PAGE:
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Case Report
16 (
); 52-53

Aggressive Approach in a Case of Cancer Cervix with Uremia

Department of Radiation Oncology, M.S. Ramaiah Medical Teaching Hospital, Bangalore, India
Address for correspondence: Dr. Mukesh S; E-mail:

This is an open-access article distributed under the terms of the Creative Commons Attribution License, which permits unrestricted use, distribution, and reproduction in any medium, provided the original work is properly cited.

This article was originally published by Medknow Publications and was migrated to Scientific Scholar after the change of Publisher; therefore Scientific Scholar has no control over the quality or content of this article.

Source of Support: Nil

Conflict of Interest: None declared


Carcinoma of cervix is the most common cancer in developing countries. Majority of them present in locally advanced stages. A 36-year-old lady presented with bleeding and white discharge per vagina since four months, vomiting and reduced urine output since two weeks. Patient had an exophytic cervical growth. Investigation revealed elevated serum creatinine. Patient received single fraction radiation and underwent percutaneous nephrostomy. At one month follow-up, serum creatinine returned to almost normal level. Patient underwent bilateral ante grade stenting and completed concurrent chemoradiotherapy. In selected subsets of patients, aggressive management offered longer palliation and good quality of life.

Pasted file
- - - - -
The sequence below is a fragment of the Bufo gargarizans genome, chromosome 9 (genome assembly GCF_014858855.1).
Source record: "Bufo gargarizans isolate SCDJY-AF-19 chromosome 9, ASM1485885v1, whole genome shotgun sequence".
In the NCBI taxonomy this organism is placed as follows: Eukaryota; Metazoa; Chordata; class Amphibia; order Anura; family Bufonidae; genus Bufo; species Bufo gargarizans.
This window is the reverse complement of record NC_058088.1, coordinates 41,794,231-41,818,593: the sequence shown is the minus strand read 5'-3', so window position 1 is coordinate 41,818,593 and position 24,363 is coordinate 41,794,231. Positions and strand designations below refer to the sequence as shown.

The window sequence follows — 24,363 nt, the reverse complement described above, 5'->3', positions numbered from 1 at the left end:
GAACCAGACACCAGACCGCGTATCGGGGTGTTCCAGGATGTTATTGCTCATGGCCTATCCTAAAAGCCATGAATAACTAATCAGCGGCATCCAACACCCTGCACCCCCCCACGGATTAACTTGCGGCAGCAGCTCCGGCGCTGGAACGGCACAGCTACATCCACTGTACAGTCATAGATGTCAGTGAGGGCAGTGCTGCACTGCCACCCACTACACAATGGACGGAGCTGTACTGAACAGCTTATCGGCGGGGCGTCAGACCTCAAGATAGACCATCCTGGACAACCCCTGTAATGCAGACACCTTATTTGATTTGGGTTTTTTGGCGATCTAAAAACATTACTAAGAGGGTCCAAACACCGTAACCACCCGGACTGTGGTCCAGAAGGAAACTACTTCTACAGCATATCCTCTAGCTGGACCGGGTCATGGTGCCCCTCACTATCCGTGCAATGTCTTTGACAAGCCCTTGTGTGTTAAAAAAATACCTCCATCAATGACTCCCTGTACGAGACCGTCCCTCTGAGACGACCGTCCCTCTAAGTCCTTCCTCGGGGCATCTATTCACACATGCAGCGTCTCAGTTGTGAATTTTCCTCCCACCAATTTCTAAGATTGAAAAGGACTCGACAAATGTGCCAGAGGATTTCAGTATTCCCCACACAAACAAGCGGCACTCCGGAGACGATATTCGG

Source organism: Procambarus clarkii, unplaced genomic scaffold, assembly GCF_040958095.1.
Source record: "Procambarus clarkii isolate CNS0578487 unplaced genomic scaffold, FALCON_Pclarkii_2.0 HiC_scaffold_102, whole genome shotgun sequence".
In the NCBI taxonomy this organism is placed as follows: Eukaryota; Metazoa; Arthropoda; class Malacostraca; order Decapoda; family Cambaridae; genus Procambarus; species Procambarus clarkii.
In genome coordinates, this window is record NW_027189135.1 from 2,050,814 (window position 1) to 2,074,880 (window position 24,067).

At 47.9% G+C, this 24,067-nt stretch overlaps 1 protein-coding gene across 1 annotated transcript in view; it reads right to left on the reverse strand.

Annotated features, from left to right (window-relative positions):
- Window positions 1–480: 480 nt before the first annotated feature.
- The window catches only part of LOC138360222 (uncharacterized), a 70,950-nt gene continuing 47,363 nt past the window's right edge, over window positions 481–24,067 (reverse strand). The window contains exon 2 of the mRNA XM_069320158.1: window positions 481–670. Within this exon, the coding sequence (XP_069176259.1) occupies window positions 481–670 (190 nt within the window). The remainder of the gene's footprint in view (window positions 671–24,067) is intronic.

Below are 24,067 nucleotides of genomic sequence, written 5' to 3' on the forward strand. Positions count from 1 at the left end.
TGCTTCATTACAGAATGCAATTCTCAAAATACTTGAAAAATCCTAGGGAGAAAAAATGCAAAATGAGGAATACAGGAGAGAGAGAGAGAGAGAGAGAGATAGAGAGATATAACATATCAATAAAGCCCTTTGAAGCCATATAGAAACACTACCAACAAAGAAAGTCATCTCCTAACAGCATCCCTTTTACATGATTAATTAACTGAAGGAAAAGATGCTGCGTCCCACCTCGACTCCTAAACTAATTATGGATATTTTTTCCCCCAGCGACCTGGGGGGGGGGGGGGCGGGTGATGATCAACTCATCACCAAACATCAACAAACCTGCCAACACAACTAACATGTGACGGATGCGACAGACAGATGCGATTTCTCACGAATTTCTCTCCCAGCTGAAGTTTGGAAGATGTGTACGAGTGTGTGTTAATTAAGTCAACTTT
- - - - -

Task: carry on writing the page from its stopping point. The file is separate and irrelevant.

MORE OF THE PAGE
Carcinoma cervix
Renal failure


Cancer of the uterine cervix is one of the leading causes of cancer death among women worldwide. The estimated new cancer cervix cases per year are 500,000 of which 79% occur in the developing countries. Cancer cervix occupies either the top rank or second among cancers in women in the developing countries.[1] The cervical cancer burden in India alone is estimated as 100,000 in the year 2001. The differential pattern of cervical cancer and the wide variation in incidence are possibly related to environmental differences.[1] In urban areas, cancer of the cervix accounts for over 40% of cancers while in rural areas it accounts for 65% of cancers.[2] About 70% of them present as locally advanced disease, and one-third of them with renal failure.[2] Such patients have dismal prognosis and are usually managed with palliative radiation or sometimes best supportive care. We report the case of a patient who benefited from aggressive management.